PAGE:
It's hard to separate the signal from the noise during the pandemic period, but in broad terms the cost improvements are right on track with what we expected - mainly because of the absolutely massive scaling that is currently going on globally in this new industry. We are hoping to publish an update to our earlier analysis next year, but my personal expectation is that the original projections in the 2019 report will prove to be quite accurate as we approach 2030.

As for when the new products approach parity, it depends on the exact product in particular geographic regions/markets, but my general expectation is that by the mid-2020s there will be many markets where precision fermentation and cellular agriculture products are being produced the same or lower cost than traditional animal products. Keep in mind that cost (for producers) is not the same as the price that end-consumers pay.


Neil_Live-strong t1_j0kx8c5 wrote

Pessimism and optimism are emotions, not a philosophy. And when I look at what is being proposed here and based off of my life experience and how these types of operations have gone before, I am pessimistic. My first question is, what do you think the goal is here in relation to climate change?

And now to the substance. What some animals are able to do by converting grass and vegetation into vitamin rich meat is nothing short of amazing. What some humans do by taking part in a relationship that predates our species is nothing short of spiritual. This is fake. It’s not “milk” or “meat” or whatever you are trying to pretend it is. It’s something else trying to mimic those things. And that is devastating to the human spirit, as are mass production farms and feed lots. But you can’t help the human spirit by killing it in another way. So all of this farmland gets converted into nature, then what, a pass is needed to access it? All this farmland is taken away with “sticks”, then what? Families that have farmed for generations are told to just find something else to do under threat of fines. That’s not compassionate at all and sets the foundation for this project on a sinkhole. The claim is this is to help humanity and we have to do that by really screwing over some humans. Lies are the nails that build a house of failure.

Like I said pessimism is an emotion, and it’s disingenuous to ignore pessimistic emotions about the future and not address some of the problems related to this technology.


thisimpetus t1_j0lmikn wrote

For someone who entered this conversation with a reasonable point, that pessimism is not philosophy, it's pretty incredible how rapidly this went entirely off the rails into the land of utter, utter nonsense.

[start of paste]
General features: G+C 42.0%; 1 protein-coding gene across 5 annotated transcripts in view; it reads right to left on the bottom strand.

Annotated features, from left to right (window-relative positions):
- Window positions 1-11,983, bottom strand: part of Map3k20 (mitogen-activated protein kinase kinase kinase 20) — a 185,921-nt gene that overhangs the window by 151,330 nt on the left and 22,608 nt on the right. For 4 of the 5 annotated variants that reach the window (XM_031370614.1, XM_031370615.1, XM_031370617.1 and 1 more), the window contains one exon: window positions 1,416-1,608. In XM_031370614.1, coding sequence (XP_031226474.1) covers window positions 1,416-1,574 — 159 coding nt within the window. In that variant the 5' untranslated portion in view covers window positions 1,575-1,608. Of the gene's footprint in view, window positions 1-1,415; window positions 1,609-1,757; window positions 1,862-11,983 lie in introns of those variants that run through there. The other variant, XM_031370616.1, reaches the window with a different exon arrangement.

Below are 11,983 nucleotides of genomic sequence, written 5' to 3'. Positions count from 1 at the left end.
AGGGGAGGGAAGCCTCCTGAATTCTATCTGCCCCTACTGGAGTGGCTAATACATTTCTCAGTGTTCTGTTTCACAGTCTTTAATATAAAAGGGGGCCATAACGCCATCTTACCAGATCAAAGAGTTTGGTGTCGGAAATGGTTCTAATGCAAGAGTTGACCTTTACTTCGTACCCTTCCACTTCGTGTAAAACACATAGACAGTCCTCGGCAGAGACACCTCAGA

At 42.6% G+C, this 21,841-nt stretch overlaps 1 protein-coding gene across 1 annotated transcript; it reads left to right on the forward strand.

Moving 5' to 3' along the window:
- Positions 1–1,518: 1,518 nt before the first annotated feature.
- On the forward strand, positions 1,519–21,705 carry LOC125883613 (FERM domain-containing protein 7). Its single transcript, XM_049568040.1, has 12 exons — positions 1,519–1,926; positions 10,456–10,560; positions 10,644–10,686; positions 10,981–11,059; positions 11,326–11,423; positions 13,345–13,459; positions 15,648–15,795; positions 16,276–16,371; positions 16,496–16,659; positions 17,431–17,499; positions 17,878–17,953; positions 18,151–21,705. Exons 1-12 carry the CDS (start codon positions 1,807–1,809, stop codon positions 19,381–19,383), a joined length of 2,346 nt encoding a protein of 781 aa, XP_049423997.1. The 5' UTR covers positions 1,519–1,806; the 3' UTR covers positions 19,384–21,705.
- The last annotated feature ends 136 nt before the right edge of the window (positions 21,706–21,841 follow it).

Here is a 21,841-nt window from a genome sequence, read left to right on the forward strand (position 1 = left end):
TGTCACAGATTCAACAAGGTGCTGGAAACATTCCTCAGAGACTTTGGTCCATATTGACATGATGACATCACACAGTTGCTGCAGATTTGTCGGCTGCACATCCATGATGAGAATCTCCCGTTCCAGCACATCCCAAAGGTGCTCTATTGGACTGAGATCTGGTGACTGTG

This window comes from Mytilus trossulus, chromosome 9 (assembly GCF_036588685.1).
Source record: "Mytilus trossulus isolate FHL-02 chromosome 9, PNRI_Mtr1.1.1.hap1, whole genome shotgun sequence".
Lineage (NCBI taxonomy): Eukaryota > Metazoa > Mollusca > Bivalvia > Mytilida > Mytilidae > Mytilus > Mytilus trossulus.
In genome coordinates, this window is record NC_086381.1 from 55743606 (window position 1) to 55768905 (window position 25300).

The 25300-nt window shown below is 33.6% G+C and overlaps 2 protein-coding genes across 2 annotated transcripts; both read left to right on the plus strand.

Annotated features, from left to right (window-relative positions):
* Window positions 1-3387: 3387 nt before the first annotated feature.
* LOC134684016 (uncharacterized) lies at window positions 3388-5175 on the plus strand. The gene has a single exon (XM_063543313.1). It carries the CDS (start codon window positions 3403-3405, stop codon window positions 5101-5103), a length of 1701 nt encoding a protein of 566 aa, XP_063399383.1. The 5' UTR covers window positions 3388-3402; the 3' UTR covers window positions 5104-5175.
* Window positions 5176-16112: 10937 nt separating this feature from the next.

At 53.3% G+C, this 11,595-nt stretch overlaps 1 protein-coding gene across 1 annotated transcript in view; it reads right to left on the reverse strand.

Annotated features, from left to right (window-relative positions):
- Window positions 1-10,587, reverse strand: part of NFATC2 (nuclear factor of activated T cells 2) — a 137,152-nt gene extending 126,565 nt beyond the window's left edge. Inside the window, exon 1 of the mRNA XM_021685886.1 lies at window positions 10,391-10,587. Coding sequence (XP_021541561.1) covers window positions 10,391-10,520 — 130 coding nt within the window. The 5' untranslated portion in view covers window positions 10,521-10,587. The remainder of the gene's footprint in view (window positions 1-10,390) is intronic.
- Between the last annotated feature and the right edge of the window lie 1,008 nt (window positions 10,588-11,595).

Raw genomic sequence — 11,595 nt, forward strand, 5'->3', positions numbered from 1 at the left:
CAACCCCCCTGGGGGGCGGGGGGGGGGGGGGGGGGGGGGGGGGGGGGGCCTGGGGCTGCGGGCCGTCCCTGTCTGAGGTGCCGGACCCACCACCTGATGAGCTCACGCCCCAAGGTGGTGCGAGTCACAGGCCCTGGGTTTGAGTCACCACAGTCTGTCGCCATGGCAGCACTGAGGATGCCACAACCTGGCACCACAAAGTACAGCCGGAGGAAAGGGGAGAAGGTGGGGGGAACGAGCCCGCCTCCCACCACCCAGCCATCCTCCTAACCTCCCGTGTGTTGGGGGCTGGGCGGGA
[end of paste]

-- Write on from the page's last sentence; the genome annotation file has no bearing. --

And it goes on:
And to be clear, I've been a devout Buddhist for twenty years, I take no issue with spirituality; I take enormous issue with nonsense.

We don't want or care about "milk", we want a particular flavour, texture and nutrient profile with a feasible ecological footprint. Your projecting emotion and ideology into protein synthesis is ridiculous behaviour that has no bearing in reality whatsoever.


Weed_Exterminator t1_j19rcnj wrote

To think you could simply impose your will on people with generations of work invested, without push-back, is what I would consider “utter nonsense”.


DannyMcDanface1 OP t1_j0g4jwy wrote

Submission statement

With cellular agriculture and precision fermentation on the brink of becoming mainstream it really does seem like we are at the start of a food production revolution. Being able to produce the foods we love using a fraction of the land would allow us to rewild and restore habitats that have been lost to farming. If this technology can undercut the price of conventional meat and dairy it will be a win for both the environment and farm animals.


collin-h t1_j0i5m8i wrote

I struggle to imagine a world where people/companies/whoever are just gonna take their land and turn it back over to the wilderness. But it is a nice thought.


partsbradley t1_j0ihc51 wrote

Agreed. Farmers will whinge and cry how their livelihood is being destroyed. But if someone could find a way to help them transition the land use and continue to make money, that would be best.